How to Convert to Well Water
Making the transition to public water arrives with many uncertainties and can be nerve-racking to most homeowners. Aside from the worries about construction and mechanical cohesiveness are the infamous financial burdens typically associated with making thischange. Most municipalities charge hefty assessment fees depending on construction cost to build the water main and also by how much time has passed since the main was built. In order words, cities and counties usually increase your assessment costs the longer you wait to hook in to the water main; a maintenance cost shared by all property owners whether tied in or not. There are also certain benefits to connecting to public water. Health risks such as E. Coli and the presence of Coliform in your well or cistern would be eliminated. Another important reason to consider this switch is the resale value of your home, and in most cases, the ability to sell the home quicker once connected to public water.
In dispelling the myths surrounding the conversion from well & cistern water to public water, its easiest to study the project with a competent contractor trained in public utilities and whom has an extensive history of working with your local municipalities. Once the decision is made, permits are filed, and an installation date is scheduling. Depending on where you live, some cities and counties do the live tap of the main for the contractor, and some contractors do all the work themselves. Flow calculations, friction loss inside the pipe and fixture assessment inside the home all account for the proper sizing of the actual water service line which runs from the main into your home. Of course, provisions will be made for the public utility to install their meter on the line. And in some instances such as commercial structures or where property owners wish to keep their well or cistern for outdoor spigots, backflow prevention will be required. Once this is all completed, an inspection certifies the contractor has properly connected you to the water main and service is turned on.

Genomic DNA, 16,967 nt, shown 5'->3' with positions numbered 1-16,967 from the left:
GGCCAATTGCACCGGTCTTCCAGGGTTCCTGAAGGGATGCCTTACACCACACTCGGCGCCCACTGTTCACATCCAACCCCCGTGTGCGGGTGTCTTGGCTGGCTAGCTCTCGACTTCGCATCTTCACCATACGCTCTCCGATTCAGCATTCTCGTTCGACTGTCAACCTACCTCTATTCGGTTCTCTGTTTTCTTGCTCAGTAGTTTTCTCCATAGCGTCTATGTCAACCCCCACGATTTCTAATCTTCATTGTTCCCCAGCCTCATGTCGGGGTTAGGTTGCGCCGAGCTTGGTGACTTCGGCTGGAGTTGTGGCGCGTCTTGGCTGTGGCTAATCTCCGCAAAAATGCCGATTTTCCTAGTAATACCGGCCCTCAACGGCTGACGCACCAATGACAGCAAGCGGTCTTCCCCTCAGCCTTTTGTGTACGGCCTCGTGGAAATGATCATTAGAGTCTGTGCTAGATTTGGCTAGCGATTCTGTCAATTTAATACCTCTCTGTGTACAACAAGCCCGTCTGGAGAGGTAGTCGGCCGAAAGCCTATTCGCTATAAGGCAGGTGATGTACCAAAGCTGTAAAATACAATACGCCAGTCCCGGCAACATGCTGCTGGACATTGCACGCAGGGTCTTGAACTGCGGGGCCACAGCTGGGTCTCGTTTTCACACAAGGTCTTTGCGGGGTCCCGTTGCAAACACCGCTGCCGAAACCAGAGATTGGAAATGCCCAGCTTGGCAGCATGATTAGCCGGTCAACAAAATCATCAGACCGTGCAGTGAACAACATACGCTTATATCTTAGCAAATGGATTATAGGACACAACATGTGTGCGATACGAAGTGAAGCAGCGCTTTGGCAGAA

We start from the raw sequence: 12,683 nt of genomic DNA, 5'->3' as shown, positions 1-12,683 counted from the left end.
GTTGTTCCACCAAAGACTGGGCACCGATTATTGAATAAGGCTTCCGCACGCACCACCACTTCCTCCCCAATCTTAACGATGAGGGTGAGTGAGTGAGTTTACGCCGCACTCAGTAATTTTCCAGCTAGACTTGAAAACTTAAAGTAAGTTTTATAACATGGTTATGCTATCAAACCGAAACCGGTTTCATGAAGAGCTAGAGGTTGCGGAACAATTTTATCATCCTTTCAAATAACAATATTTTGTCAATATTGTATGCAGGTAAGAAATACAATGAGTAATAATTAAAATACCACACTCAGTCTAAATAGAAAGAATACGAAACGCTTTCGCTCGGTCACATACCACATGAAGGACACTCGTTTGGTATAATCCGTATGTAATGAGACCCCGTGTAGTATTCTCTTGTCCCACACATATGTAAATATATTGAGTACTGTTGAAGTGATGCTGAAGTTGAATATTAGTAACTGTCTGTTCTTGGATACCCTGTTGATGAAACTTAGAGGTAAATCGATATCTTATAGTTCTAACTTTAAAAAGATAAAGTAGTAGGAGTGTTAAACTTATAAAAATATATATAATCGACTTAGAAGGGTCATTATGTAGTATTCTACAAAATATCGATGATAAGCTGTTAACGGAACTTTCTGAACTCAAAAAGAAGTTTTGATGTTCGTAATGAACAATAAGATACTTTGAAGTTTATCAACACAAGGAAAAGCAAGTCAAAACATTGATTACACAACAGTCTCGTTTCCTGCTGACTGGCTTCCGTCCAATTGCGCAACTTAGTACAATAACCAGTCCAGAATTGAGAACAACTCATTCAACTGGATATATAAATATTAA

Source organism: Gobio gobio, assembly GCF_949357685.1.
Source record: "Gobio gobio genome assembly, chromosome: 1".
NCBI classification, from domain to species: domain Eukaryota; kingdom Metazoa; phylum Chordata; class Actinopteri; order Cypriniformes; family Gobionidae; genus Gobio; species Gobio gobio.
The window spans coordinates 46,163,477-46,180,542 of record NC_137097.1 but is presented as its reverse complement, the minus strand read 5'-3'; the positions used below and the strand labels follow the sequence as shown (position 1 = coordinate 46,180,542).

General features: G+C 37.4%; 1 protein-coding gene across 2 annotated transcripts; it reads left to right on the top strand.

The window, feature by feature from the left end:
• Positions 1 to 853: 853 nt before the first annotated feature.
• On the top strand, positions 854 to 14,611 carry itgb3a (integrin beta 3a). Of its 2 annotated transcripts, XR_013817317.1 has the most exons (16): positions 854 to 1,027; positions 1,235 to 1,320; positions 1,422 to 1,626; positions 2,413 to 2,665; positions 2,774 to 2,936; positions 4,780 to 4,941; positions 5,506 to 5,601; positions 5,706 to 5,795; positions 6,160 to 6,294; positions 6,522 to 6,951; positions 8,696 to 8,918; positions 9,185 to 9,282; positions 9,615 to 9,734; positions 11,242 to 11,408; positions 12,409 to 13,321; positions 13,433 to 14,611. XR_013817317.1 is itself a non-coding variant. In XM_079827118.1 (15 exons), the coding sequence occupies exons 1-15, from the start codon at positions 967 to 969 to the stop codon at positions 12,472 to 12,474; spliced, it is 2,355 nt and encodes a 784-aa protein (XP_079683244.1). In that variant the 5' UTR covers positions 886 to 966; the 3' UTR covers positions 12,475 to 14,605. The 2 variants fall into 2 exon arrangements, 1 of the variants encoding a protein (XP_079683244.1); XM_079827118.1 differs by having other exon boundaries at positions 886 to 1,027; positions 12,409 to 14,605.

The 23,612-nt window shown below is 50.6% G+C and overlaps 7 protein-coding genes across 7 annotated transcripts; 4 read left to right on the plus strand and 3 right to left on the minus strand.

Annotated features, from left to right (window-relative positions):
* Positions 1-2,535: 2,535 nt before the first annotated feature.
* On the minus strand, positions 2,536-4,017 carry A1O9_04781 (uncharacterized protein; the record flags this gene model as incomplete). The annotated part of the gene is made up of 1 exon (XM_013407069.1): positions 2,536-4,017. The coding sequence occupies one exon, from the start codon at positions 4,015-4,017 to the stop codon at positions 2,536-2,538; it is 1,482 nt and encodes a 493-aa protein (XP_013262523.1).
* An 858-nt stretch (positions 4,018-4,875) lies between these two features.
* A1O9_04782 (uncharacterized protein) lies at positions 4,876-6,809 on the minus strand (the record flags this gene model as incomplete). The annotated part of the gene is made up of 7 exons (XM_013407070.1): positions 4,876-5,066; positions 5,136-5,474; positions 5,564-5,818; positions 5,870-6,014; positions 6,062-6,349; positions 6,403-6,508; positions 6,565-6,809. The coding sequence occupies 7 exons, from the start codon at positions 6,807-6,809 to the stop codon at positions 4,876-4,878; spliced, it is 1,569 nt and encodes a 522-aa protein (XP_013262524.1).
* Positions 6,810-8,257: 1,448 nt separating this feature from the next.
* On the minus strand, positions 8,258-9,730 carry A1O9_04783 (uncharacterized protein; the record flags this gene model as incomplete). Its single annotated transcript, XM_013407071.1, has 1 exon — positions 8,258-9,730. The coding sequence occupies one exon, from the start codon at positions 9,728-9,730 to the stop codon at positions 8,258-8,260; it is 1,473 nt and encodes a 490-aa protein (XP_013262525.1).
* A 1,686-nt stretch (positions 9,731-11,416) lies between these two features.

Converting from Well Water to City Water
While costing most homeowners a significant amount of upfront money, switching to public water is the best decision a homeowner can make. To make this easier for folks, most cities and counties are now allowing interested applicants to finance their water tap and assessment into their monthly water bills and for up to 6 years in some areas. A once safe and inexpensive approach to providing water in your home, wells and cisterns are becoming obsolete. Whether its bacteria and disease, yearly examinations from local health districts or the rising maintenance costs associated with your current water source, public water is just a phone call away!